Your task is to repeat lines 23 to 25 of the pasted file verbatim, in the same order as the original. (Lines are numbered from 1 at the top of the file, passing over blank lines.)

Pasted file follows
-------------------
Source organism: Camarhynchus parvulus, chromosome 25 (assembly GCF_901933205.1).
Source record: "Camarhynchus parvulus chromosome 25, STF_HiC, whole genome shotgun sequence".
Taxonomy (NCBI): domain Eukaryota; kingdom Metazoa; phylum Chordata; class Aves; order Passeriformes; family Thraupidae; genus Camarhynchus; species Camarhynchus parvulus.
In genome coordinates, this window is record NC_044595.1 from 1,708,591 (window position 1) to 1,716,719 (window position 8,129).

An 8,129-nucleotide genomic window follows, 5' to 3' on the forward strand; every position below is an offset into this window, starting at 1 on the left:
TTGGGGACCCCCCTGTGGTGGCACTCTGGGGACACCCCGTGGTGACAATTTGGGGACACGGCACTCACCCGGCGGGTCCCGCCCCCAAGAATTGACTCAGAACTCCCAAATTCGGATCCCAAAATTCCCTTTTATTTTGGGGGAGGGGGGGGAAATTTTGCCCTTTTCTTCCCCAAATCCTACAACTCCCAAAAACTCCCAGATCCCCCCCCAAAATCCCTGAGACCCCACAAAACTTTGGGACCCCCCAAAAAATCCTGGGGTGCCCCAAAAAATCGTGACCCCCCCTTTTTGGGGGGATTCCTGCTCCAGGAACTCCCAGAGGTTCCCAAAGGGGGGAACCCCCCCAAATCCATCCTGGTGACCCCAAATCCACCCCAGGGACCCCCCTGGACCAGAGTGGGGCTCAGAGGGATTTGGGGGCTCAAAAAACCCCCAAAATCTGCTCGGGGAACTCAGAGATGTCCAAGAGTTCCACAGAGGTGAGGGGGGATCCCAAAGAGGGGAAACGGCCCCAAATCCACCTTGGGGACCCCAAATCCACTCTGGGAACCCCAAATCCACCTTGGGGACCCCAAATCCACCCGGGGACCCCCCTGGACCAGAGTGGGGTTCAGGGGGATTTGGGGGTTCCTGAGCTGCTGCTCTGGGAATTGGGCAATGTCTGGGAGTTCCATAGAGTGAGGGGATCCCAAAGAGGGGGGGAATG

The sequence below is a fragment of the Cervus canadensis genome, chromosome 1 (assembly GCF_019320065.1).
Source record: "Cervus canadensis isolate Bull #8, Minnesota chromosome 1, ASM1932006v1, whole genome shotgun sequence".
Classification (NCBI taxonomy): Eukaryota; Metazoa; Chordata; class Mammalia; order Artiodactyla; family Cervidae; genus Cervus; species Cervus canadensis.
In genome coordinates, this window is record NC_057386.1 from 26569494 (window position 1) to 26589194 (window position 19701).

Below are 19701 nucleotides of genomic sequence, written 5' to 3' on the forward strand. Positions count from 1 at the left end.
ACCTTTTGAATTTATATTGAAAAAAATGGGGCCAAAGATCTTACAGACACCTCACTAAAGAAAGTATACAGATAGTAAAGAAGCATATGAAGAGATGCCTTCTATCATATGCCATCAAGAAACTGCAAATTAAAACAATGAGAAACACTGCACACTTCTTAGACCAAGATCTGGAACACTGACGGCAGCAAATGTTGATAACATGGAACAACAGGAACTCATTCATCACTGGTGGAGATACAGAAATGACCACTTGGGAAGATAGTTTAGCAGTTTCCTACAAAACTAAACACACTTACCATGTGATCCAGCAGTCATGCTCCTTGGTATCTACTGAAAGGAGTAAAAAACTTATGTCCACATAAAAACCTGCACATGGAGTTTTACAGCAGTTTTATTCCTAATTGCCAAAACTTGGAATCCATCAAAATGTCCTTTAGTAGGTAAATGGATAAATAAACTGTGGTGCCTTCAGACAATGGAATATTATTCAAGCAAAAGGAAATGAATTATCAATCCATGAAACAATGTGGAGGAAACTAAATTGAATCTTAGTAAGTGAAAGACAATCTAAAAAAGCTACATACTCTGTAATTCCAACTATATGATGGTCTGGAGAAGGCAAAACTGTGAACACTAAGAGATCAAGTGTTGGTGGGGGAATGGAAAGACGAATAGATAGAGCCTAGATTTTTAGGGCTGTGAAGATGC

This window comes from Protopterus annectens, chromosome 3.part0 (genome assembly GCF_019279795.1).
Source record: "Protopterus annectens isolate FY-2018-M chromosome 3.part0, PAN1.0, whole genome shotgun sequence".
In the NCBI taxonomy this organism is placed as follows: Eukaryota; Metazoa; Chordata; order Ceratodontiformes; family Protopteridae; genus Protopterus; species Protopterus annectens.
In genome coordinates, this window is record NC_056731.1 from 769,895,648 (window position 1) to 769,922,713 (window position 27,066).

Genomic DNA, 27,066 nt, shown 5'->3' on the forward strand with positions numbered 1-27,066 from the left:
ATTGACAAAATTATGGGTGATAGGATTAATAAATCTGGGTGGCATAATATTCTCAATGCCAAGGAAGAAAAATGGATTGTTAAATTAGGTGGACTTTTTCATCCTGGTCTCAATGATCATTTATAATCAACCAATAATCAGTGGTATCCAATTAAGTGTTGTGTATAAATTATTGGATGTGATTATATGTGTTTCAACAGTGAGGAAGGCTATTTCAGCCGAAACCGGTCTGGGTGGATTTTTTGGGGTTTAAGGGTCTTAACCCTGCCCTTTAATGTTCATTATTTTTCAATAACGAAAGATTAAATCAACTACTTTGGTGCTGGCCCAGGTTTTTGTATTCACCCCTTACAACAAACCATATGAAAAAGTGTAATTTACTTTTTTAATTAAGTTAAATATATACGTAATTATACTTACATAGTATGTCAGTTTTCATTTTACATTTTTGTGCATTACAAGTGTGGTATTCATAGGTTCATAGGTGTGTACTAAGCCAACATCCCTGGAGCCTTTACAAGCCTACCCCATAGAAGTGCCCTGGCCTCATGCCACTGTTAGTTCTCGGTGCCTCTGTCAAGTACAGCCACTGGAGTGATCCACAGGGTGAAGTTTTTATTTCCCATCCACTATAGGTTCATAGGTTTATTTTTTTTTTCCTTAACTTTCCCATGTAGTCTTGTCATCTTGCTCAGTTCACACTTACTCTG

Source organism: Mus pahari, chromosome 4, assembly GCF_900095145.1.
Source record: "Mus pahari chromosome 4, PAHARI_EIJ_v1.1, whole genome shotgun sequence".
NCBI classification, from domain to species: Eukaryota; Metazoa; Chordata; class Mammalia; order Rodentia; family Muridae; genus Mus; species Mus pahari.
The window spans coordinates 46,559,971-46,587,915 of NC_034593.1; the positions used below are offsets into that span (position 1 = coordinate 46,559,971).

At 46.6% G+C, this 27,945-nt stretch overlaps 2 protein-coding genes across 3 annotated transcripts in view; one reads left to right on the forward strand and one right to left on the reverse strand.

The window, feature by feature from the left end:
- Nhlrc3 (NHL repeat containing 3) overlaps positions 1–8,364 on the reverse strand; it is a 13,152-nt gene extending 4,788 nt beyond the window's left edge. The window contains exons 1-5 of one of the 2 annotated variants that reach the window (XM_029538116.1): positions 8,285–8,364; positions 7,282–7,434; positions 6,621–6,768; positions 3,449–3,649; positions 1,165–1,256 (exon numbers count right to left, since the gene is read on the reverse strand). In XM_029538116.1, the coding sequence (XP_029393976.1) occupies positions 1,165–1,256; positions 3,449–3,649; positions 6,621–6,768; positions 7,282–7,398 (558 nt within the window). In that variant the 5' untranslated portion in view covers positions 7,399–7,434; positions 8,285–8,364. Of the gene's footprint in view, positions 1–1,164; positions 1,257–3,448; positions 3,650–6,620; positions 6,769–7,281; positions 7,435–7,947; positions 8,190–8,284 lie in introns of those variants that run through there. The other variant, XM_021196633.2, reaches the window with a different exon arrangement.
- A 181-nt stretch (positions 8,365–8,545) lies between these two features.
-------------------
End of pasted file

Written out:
At 46.6% G+C, this 27,945-nt stretch overlaps 2 protein-coding genes across 3 annotated transcripts in view; one reads left to right on the forward strand and one right to left on the reverse strand.

The window, feature by feature from the left end:
- Nhlrc3 (NHL repeat containing 3) overlaps positions 1–8,364 on the reverse strand; it is a 13,152-nt gene extending 4,788 nt beyond the window's left edge. The window contains exons 1-5 of one of the 2 annotated variants that reach the window (XM_029538116.1): positions 8,285–8,364; positions 7,282–7,434; positions 6,621–6,768; positions 3,449–3,649; positions 1,165–1,256 (exon numbers count right to left, since the gene is read on the reverse strand). In XM_029538116.1, the coding sequence (XP_029393976.1) occupies positions 1,165–1,256; positions 3,449–3,649; positions 6,621–6,768; positions 7,282–7,398 (558 nt within the window). In that variant the 5' untranslated portion in view covers positions 7,399–7,434; positions 8,285–8,364. Of the gene's footprint in view, positions 1–1,164; positions 1,257–3,448; positions 3,650–6,620; positions 6,769–7,281; positions 7,435–7,947; positions 8,190–8,284 lie in introns of those variants that run through there. The other variant, XM_021196633.2, reaches the window with a different exon arrangement.